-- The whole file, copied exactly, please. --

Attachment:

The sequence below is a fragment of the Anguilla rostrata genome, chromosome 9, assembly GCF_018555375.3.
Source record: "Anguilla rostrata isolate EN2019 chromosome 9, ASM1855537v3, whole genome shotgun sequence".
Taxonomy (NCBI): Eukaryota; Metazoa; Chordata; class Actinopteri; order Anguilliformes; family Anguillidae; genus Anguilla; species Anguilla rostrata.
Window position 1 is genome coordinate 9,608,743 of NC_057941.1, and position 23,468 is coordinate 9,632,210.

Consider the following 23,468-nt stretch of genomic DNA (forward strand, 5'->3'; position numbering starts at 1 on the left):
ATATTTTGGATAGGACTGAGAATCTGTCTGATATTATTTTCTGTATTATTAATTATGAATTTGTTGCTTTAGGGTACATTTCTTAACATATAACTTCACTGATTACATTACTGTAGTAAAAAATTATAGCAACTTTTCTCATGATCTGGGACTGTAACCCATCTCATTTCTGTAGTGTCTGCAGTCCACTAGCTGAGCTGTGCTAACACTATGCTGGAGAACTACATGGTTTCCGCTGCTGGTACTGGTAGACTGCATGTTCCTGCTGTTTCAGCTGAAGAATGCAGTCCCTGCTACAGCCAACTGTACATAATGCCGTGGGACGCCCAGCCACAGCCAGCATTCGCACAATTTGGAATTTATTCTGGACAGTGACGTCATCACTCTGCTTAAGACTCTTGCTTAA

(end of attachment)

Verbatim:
The sequence below is a fragment of the Anguilla rostrata genome, chromosome 9, assembly GCF_018555375.3.
Source record: "Anguilla rostrata isolate EN2019 chromosome 9, ASM1855537v3, whole genome shotgun sequence".
Taxonomy (NCBI): Eukaryota; Metazoa; Chordata; class Actinopteri; order Anguilliformes; family Anguillidae; genus Anguilla; species Anguilla rostrata.
Window position 1 is genome coordinate 9,608,743 of NC_057941.1, and position 23,468 is coordinate 9,632,210.

Consider the following 23,468-nt stretch of genomic DNA (forward strand, 5'->3'; position numbering starts at 1 on the left):
ATATTTTGGATAGGACTGAGAATCTGTCTGATATTATTTTCTGTATTATTAATTATGAATTTGTTGCTTTAGGGTACATTTCTTAACATATAACTTCACTGATTACATTACTGTAGTAAAAAATTATAGCAACTTTTCTCATGATCTGGGACTGTAACCCATCTCATTTCTGTAGTGTCTGCAGTCCACTAGCTGAGCTGTGCTAACACTATGCTGGAGAACTACATGGTTTCCGCTGCTGGTACTGGTAGACTGCATGTTCCTGCTGTTTCAGCTGAAGAATGCAGTCCCTGCTACAGCCAACTGTACATAATGCCGTGGGACGCCCAGCCACAGCCAGCATTCGCACAATTTGGAATTTATTCTGGACAGTGACGTCATCACTCTGCTTAAGACTCTTGCTTAA